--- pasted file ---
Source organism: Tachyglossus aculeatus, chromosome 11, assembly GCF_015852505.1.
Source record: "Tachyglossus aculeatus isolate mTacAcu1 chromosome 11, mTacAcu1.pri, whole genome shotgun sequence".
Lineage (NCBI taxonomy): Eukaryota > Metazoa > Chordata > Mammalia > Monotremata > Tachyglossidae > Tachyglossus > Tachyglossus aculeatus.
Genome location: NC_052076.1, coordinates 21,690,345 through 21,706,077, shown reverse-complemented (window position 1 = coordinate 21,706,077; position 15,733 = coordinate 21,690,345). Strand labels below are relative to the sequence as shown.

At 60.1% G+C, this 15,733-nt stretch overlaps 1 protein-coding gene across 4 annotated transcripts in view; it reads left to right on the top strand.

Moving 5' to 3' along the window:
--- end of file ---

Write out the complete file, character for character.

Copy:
Source organism: Tachyglossus aculeatus, chromosome 11, assembly GCF_015852505.1.
Source record: "Tachyglossus aculeatus isolate mTacAcu1 chromosome 11, mTacAcu1.pri, whole genome shotgun sequence".
Lineage (NCBI taxonomy): Eukaryota > Metazoa > Chordata > Mammalia > Monotremata > Tachyglossidae > Tachyglossus > Tachyglossus aculeatus.
Genome location: NC_052076.1, coordinates 21,690,345 through 21,706,077, shown reverse-complemented (window position 1 = coordinate 21,706,077; position 15,733 = coordinate 21,690,345). Strand labels below are relative to the sequence as shown.

At 60.1% G+C, this 15,733-nt stretch overlaps 1 protein-coding gene across 4 annotated transcripts in view; it reads left to right on the top strand.

Moving 5' to 3' along the window: